"The answer is no. No. When you're committing genocide, no! She said 'we have to work together on climate,' because climate is the 'overriding issue.' The overriding issue? There is no way to describe this mindset. That, yes, they are killing an entire group of people because of their ethnicity or religion. They are systematically rounding them up, using them for slave labor, and killing them, using their organs and selling them on the open market. They are nothing more than cattle. For us to recognize it and do nothing about it is bad enough. But to say, 'we recognize it, but we have bigger things to talk to them about,' is a horror show."

Glenn went on to urge Americans to "stand up together in love, peace, and harmony," or risk watching our nation become the worst plague on human life yet.

Watch the video clip below to hear more from Glenn:

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The fall of Lehman Brothers in 2008 marked the largest bankruptcy filing in U.S. history and economic collapse was felt throughout the world. But now China's own version of Lehman Brothers, Evergrande, is teetering closer and closer to that edge, too. On the radio program Thursday, Glenn Beck gave the latest update and predicted how it will affect Asian markets and what it could mean for America's economy.

Glenn explained why he believes a major collapse that is happening now in China will have a cascading effect into a "controlled collapse," a managed decline that will dramatically change America's economy and the way we all live.

"You will not recognize your lifestyle. Hear me," Glenn warned. "And that's not a right-left thing. That's a right-wrong thing. We're on the wrong track. I'm telling you now, there's new information and you are not going to recognize the American lifestyle. ... It could happen tomorrow. It could happen in five years from now, but it will happen. We are headed for a very different country. One where you don't have the rights that you have. And you certainly don't have the economic privileges that Americans are used to."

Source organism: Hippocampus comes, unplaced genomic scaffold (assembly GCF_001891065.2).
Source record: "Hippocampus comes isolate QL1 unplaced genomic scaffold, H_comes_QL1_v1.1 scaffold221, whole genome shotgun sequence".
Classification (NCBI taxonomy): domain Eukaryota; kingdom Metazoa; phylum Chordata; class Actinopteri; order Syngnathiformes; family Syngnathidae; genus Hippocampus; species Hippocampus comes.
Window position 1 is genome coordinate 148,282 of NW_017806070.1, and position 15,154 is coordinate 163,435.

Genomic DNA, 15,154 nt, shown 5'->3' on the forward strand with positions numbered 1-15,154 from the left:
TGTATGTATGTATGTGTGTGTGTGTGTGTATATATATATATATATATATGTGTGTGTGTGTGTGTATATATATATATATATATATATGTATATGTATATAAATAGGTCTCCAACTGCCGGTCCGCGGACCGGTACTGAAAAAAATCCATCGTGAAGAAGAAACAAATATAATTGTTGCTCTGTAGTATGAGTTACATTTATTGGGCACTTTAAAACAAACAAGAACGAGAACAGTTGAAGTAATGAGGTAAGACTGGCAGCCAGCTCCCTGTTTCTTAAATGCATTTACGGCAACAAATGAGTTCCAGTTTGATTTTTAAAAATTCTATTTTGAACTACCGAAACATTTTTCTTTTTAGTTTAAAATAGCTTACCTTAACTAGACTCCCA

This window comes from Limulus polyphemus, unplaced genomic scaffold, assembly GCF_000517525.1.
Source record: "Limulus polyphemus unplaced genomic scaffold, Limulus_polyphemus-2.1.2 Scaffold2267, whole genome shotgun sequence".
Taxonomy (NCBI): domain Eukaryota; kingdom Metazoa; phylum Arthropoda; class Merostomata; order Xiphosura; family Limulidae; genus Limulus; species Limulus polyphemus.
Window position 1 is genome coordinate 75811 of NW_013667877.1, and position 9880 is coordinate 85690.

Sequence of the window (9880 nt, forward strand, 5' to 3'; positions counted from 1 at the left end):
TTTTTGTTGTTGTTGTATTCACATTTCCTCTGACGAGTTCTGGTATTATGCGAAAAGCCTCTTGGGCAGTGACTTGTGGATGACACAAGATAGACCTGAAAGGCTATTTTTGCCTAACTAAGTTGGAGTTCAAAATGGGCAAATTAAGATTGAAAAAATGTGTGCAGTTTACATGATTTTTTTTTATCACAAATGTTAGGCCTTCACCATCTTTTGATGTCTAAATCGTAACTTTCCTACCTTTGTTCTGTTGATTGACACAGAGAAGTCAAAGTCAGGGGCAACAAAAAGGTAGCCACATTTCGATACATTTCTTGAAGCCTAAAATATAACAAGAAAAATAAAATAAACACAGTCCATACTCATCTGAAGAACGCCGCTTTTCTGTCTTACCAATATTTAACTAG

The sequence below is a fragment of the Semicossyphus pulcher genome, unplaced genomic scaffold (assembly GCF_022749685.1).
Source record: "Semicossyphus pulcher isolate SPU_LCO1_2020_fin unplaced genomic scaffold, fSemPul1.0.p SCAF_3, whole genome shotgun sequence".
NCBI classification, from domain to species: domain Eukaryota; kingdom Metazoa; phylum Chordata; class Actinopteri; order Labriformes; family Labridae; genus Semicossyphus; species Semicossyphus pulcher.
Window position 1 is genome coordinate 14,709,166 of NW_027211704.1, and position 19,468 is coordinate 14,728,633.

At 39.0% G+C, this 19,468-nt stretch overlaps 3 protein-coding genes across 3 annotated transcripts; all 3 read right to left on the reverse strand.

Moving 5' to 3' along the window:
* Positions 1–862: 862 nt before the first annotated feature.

"The same thing that happened in 2008 is now happening in China," Glenn continued. "This time, it's going to take everything down. When it collapses, it will take everything down."

Watch the video below to hear Glenn break down the details:

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Justin Haskins, editorial director of the Heartland Institute, joined Glenn Beck on the radio program to expose a shocking conversation between two Great Reset proponents — Klaus Schwab, chairman of the World Economic Forum, and Christine Lagarde, president of the European Central Bank (Europe's equivalent to the Fed).

The way Schwab and Lagarde discuss the role central banks should play in establishing societal norms, determining your way of life, and defending against potential crisis is proof that the Great Reset is upon us, Justin explained. And the scariest part is that they're not even trying to hide it. The entire, unbelievable conversation has been published on the WEF website, which you can read here.